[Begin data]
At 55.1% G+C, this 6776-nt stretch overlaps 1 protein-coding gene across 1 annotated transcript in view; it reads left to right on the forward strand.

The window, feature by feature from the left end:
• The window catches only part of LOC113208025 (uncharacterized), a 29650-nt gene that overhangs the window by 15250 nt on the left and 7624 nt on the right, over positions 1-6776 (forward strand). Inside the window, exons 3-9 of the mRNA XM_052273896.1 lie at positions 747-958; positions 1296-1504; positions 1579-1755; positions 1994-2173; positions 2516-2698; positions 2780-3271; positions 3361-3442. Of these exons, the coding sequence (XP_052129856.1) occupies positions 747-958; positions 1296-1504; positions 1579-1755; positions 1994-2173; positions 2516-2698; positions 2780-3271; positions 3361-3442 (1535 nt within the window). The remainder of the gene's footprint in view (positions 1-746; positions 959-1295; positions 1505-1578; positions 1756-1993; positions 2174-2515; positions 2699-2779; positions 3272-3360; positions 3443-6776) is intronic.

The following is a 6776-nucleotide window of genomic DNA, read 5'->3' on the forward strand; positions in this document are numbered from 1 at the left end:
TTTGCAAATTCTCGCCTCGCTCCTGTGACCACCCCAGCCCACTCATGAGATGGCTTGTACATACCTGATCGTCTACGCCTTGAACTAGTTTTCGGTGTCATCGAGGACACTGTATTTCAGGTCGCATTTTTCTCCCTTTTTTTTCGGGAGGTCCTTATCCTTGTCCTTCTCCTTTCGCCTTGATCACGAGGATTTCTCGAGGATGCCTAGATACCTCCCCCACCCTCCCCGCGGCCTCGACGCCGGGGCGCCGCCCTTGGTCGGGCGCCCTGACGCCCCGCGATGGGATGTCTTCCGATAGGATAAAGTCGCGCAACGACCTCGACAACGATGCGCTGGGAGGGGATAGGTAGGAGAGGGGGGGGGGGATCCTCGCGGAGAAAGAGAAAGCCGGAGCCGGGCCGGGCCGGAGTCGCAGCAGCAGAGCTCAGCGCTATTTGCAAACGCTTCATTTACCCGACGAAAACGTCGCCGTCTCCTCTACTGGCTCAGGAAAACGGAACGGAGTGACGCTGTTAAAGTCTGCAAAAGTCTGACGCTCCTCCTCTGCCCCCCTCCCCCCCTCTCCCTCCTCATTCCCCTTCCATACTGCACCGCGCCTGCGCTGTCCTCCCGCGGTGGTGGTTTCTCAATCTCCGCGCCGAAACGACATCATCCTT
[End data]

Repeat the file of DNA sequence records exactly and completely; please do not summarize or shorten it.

At 55.1% G+C, this 6776-nt stretch overlaps 1 protein-coding gene across 1 annotated transcript in view; it reads left to right on the forward strand.

The window, feature by feature from the left end:
• The window catches only part of LOC113208025 (uncharacterized), a 29650-nt gene that overhangs the window by 15250 nt on the left and 7624 nt on the right, over positions 1-6776 (forward strand). Inside the window, exons 3-9 of the mRNA XM_052273896.1 lie at positions 747-958; positions 1296-1504; positions 1579-1755; positions 1994-2173; positions 2516-2698; positions 2780-3271; positions 3361-3442. Of these exons, the coding sequence (XP_052129856.1) occupies positions 747-958; positions 1296-1504; positions 1579-1755; positions 1994-2173; positions 2516-2698; positions 2780-3271; positions 3361-3442 (1535 nt within the window). The remainder of the gene's footprint in view (positions 1-746; positions 959-1295; positions 1505-1578; positions 1756-1993; positions 2174-2515; positions 2699-2779; positions 3272-3360; positions 3443-6776) is intronic.

The following is a 6776-nucleotide window of genomic DNA, read 5'->3' on the forward strand; positions in this document are numbered from 1 at the left end:
TTTGCAAATTCTCGCCTCGCTCCTGTGACCACCCCAGCCCACTCATGAGATGGCTTGTACATACCTGATCGTCTACGCCTTGAACTAGTTTTCGGTGTCATCGAGGACACTGTATTTCAGGTCGCATTTTTCTCCCTTTTTTTTCGGGAGGTCCTTATCCTTGTCCTTCTCCTTTCGCCTTGATCACGAGGATTTCTCGAGGATGCCTAGATACCTCCCCCACCCTCCCCGCGGCCTCGACGCCGGGGCGCCGCCCTTGGTCGGGCGCCCTGACGCCCCGCGATGGGATGTCTTCCGATAGGATAAAGTCGCGCAACGACCTCGACAACGATGCGCTGGGAGGGGATAGGTAGGAGAGGGGGGGGGGGATCCTCGCGGAGAAAGAGAAAGCCGGAGCCGGGCCGGGCCGGAGTCGCAGCAGCAGAGCTCAGCGCTATTTGCAAACGCTTCATTTACCCGACGAAAACGTCGCCGTCTCCTCTACTGGCTCAGGAAAACGGAACGGAGTGACGCTGTTAAAGTCTGCAAAAGTCTGACGCTCCTCCTCTGCCCCCCTCCCCCCCTCTCCCTCCTCATTCCCCTTCCATACTGCACCGCGCCTGCGCTGTCCTCCCGCGGTGGTGGTTTCTCAATCTCCGCGCCGAAACGACATCATCCTT